But Wyler’s ending (not sure which of the various credited and uncredited screenwriters came up with it — it’s not in the novel) beats the Niblo, hands down. It’s all about how the films weave their narratives in and out of the New Testament. In the silent film, Jesus cures Ben-Hur’s mother and sister of leprosy while on his way to Golgotha, AND resurrects a baby to boot. “How can they crucify him after that?” asked Fiona. In the remake, the film’s recurring motif of water comes into play again, as rain falling on the bloody body of the crucified Christ flows to the lepers and heals them, which is an almost science-fictional speculation on how miraculous Christ actually was, but in keeping with the Catholic church’s bizarre, idolatrous fetish for holy relics (pieces of the cross, saints’ bones, etc). It’s cheeky, but it works — it allows for a stronger all-is-lost moment when the crucifixion occurs before “Cheston,” as Fiona calls him, can obtain a miracle cure for his family.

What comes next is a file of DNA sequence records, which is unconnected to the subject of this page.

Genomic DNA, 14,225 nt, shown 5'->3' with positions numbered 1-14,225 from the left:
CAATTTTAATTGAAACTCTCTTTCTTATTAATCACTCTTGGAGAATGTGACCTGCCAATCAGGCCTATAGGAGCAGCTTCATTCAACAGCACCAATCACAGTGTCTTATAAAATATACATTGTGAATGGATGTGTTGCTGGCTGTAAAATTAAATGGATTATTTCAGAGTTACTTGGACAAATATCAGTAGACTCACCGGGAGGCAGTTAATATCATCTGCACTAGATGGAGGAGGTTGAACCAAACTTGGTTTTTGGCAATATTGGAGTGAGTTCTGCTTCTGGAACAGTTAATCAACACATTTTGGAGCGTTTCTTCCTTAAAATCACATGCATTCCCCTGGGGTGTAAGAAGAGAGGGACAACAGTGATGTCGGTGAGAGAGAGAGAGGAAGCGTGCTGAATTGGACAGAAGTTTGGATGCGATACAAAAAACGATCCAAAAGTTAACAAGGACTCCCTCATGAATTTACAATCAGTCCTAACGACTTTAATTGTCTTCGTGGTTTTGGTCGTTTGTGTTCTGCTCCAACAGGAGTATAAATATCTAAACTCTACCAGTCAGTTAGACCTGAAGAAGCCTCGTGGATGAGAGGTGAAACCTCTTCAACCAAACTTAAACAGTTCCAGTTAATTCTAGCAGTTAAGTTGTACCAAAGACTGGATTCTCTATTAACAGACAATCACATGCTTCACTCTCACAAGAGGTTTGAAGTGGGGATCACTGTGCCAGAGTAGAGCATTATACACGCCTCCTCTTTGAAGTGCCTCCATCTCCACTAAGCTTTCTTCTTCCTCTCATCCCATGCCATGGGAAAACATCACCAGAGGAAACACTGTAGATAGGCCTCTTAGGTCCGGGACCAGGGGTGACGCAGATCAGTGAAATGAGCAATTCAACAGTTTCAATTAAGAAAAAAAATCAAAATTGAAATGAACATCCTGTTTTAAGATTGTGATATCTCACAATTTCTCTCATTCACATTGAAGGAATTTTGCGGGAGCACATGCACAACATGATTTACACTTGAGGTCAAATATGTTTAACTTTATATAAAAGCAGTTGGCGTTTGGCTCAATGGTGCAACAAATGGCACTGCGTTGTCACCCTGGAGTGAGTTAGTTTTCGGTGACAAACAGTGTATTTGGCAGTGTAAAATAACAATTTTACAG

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The silent movie accompanies the crucifixion with some impressive but slightly irrelevant disaster-movie special effects, which we enjoyed. The effects team use the expanding cloud of dust to softly wipe between the slow-motion miniature and the full-scale crowd. It works even better than the flooding in the silent NOAH’S ARK.

Right after watching it, we re-watched the 1959 version of the chariot race, then I told Fiona that Stephen Boyd has the most agonizing death scene in film history, so of course she wanted to see that. It really is fantastic — very smartly written and played to the hilt by Boyd, always a very enthusiastic actor. It’s a shame THE OSCAR is so damned enjoyable because one should really remember Boyd (he of the Klingon forehead) for his many extremely good movie moments, not for his unconscious foray into campy trash.